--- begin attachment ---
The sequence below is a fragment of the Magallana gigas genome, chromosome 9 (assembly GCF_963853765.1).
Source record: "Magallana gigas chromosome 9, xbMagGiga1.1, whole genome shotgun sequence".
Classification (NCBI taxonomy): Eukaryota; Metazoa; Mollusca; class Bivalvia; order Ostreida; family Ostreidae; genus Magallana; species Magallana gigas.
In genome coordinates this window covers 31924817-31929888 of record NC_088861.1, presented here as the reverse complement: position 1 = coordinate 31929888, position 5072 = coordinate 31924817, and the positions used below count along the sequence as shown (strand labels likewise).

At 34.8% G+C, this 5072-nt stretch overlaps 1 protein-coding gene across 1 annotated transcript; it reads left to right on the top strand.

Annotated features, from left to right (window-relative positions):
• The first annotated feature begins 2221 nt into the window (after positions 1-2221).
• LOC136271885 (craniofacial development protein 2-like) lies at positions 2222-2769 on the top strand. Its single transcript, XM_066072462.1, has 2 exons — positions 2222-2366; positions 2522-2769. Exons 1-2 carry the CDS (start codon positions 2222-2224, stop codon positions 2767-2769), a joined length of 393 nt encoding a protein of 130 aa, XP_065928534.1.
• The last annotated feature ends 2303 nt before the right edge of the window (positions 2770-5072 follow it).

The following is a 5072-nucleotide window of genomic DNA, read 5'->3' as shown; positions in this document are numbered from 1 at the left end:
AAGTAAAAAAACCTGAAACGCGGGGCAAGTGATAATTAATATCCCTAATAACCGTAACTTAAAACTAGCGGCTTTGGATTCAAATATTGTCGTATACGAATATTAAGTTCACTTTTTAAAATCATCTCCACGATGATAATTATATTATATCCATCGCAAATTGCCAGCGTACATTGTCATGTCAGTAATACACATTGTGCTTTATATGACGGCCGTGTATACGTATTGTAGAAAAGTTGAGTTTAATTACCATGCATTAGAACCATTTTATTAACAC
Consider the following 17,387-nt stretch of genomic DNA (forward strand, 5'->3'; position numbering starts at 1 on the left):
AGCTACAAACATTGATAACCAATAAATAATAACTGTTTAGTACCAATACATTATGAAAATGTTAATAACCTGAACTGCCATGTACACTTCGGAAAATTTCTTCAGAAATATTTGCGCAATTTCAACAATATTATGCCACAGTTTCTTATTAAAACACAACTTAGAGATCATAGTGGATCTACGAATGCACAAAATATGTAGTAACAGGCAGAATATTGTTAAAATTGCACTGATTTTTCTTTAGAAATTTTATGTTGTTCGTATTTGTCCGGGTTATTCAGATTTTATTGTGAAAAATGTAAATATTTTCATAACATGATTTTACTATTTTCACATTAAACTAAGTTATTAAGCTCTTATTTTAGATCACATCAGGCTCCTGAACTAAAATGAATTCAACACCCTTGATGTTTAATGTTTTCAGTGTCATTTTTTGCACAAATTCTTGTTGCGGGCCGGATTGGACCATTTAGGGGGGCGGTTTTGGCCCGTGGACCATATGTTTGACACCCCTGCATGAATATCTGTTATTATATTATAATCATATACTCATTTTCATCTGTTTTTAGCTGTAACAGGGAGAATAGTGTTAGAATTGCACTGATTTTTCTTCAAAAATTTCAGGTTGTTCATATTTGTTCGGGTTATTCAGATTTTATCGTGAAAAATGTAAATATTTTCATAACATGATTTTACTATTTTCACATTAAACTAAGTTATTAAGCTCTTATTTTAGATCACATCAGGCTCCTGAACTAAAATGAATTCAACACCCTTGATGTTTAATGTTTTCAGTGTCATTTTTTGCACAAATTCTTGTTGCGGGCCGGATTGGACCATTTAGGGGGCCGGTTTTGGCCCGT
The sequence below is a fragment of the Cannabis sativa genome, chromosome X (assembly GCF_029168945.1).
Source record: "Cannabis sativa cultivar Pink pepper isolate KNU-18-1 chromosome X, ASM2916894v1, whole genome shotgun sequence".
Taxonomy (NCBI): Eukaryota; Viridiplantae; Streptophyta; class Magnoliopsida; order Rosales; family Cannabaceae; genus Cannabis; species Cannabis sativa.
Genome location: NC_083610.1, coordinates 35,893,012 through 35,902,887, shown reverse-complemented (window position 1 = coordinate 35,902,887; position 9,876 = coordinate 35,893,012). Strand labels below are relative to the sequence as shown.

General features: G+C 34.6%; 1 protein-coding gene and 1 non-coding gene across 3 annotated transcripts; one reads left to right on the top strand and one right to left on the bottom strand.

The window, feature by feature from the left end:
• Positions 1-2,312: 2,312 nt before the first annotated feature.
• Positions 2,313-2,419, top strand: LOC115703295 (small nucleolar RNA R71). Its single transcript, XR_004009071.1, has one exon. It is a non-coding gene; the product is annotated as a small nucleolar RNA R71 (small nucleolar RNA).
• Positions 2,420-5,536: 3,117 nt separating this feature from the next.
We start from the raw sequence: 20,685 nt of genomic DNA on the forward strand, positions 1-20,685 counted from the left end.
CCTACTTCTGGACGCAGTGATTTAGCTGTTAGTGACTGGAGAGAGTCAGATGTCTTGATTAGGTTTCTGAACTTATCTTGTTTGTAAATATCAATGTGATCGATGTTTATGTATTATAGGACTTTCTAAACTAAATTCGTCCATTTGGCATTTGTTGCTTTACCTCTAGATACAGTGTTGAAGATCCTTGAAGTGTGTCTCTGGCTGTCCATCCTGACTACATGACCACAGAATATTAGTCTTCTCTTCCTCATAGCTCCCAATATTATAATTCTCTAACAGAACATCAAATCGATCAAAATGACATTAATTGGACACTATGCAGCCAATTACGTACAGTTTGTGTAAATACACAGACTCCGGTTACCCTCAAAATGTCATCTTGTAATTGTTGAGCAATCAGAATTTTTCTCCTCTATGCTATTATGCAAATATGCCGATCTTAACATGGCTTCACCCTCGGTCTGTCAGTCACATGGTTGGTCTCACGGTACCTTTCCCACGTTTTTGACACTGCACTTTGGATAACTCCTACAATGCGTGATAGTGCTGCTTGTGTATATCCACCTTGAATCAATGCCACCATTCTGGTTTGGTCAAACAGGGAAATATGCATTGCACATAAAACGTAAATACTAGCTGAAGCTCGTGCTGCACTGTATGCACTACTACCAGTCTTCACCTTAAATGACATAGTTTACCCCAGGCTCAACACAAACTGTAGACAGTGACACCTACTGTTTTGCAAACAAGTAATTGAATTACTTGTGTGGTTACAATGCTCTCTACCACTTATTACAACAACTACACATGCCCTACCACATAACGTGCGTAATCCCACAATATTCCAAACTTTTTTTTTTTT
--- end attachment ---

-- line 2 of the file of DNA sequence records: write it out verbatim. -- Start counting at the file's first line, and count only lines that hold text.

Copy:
Source record: "Magallana gigas chromosome 9, xbMagGiga1.1, whole genome shotgun sequence".